Hidden and Weird Locations in SF
Friend pointed me to this Flickr stream that ended up inspiring this group to use it as a location for Rent, an old Amtrak Station. And with that great sibling rivalry (We are better than Oakland!) I will go on a foray to find cool secret, hidden locations.
– there are closed down subway stops, where they had raves in Y2K. Really. OK I haven’t been there but I do believe they exist. Once my friend Sally’s N-train broke down and she had to walk through the tunnel and she went by a broken-down station. really
– the labyrinths of Chinatown: I wrote a term paper in college on this, and no, they don’t exist. It’s some kind of orientalism fetish about the mysteries of the East.
– mahjongg gambling halls in little alleys in Chinatown. These do exist! And you’ll hear the “clattering of sparrows” the sound of mahjongg tiles being shuffled, very loudly as you walk down the alley, that’s how you know they’re there. Check Waverley Street.
– old disused batteries, from WW2: hike under the Golden Gate Bridge, like you’re a bike about to get on the bridge, but veer off on the “Bautista Bay Trail” footpath. Not only is it a gorgeous view of the Pacific from a high elevation, but if you take one of the first lefts out onto a grassy meadow, you’ll be on the top of a disused battery (and in back of the toll office). It’s neat.
– ruins of the Sutro baths: They were big, they were fun, and they’re gone. But the foundation is still there and it’s kind of cool and spooky.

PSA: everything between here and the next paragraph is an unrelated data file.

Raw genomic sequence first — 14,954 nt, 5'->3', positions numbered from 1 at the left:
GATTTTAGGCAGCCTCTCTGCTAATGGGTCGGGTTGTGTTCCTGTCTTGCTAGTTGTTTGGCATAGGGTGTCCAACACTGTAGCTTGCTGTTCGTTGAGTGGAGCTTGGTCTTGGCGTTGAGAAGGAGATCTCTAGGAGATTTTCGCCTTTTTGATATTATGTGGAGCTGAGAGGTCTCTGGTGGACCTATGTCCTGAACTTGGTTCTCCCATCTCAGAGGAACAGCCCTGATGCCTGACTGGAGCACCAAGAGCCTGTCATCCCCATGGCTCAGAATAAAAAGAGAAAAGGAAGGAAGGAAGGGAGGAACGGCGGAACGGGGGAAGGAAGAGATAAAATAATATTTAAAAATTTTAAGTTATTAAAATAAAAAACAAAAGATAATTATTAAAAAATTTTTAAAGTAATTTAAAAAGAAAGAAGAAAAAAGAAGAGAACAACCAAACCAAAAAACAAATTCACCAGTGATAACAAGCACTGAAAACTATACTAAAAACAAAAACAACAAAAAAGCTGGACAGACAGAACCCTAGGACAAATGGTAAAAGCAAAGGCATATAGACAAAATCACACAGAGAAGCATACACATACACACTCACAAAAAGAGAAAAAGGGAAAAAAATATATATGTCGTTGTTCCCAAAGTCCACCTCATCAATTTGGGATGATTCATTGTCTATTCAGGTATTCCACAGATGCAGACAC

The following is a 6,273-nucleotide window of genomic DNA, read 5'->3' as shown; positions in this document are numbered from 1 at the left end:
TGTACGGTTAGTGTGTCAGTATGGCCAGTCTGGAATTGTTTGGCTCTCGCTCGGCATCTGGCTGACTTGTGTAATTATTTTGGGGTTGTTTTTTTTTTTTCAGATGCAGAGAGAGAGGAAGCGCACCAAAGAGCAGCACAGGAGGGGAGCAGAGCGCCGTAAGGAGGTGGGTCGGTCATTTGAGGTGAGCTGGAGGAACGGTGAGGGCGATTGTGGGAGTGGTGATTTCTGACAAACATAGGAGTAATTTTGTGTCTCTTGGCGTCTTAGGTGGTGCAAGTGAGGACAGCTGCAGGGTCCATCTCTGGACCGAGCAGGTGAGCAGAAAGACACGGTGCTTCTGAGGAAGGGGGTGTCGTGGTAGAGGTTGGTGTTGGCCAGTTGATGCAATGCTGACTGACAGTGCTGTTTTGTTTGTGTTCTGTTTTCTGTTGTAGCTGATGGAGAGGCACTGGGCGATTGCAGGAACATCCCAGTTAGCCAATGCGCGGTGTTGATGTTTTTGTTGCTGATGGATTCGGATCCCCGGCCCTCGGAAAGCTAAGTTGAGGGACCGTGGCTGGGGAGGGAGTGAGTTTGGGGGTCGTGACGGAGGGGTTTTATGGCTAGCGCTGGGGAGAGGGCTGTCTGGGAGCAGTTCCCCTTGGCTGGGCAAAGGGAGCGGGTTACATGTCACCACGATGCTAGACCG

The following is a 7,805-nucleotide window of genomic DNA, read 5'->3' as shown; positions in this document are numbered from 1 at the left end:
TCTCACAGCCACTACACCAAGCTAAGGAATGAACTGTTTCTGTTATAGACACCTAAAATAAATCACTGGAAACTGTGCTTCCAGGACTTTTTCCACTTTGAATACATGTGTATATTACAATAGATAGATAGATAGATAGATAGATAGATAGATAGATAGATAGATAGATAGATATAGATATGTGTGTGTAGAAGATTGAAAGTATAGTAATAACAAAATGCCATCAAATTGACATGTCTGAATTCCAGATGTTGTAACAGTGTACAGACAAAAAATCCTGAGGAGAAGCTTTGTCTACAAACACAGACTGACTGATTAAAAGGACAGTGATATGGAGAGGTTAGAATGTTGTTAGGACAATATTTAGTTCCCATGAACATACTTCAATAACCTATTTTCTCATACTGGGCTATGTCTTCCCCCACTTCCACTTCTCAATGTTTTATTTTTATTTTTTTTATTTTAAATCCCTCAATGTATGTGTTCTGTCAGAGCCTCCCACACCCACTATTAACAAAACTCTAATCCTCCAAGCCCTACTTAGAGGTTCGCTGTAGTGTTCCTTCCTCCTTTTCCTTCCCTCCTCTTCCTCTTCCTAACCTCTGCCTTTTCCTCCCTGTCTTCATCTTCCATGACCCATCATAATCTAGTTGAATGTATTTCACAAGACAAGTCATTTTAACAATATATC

– the NASA missile site, on Angel Island- so cold war freaky
– Chinese poetry graffiti carved on the walls in the “ellis island of the west”- Angel Island, so sad, wish I could translate them better!
– the anti-subterranean craft frequency wavelength neutralizer (I made that up). It’s a little utility station on Marina Green, and it corrects a sonar detection of mines, so that enemies don’t know there’s mines, or that’s my lay-woman interpretation, at least. Kind of fascinating in a physics/ham-radio geekie way.
– earthquake shacks. they exist! Once in a while they’re on the market and you can tour them and realize how dinky and small they are. It’s also a common term for “wow this is a piece of shit small real estate in a bubble market” haha. So not that they *really* go up for sale, but that’s what we endearingly call very small properties. One of our museums had them installed and you could walk through them, outfitted with the furniture of the time. Kind of scary and small. I think there actually are some remaining in Bernal Heights and Noe Valley.